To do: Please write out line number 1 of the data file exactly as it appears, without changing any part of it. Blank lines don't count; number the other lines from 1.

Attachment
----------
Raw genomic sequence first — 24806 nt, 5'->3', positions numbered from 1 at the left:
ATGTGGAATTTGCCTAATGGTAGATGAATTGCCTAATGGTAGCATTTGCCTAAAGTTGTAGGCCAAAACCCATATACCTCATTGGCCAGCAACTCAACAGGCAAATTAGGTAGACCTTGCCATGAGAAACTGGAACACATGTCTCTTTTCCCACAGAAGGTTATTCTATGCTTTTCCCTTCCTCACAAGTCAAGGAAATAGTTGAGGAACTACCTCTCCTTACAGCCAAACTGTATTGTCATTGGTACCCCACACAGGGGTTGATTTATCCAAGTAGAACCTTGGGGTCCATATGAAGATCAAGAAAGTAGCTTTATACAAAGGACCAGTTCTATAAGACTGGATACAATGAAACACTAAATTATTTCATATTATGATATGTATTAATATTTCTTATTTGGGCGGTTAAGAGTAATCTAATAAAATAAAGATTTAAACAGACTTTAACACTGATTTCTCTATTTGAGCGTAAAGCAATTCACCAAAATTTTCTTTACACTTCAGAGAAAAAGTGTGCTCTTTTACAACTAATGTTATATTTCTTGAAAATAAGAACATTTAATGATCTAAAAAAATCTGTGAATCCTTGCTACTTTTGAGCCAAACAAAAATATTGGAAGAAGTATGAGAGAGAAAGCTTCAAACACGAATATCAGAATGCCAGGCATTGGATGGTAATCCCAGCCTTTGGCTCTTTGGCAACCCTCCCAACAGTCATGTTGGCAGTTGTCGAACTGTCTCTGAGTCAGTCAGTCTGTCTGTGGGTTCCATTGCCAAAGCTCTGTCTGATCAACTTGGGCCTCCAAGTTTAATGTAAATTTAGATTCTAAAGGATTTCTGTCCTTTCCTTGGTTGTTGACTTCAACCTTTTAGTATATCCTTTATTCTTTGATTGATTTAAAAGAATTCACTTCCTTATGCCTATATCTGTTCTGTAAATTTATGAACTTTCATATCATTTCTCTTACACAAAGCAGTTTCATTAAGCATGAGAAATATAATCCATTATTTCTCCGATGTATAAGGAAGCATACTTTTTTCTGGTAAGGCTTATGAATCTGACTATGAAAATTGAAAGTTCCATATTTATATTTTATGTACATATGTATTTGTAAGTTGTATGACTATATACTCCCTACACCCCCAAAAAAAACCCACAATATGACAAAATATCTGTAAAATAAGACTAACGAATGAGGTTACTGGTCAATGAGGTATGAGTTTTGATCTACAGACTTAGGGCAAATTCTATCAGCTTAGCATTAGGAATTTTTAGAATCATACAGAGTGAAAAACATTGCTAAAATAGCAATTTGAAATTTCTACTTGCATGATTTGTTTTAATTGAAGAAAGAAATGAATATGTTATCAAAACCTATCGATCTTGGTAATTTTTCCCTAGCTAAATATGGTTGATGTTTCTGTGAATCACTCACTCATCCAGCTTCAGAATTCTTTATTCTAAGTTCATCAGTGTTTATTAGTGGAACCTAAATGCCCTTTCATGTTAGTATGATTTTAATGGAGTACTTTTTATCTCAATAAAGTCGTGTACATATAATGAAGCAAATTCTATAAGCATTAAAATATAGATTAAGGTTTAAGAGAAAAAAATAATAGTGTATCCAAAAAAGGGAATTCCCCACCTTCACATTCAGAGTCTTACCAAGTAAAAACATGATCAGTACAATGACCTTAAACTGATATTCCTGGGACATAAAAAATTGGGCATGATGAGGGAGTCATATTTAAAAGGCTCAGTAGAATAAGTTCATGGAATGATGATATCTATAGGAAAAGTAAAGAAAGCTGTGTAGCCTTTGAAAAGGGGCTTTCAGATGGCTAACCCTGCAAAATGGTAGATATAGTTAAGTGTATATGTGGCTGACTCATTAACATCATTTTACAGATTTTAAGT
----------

Raw genomic sequence first — 24806 nt, 5'->3', positions numbered from 1 at the left: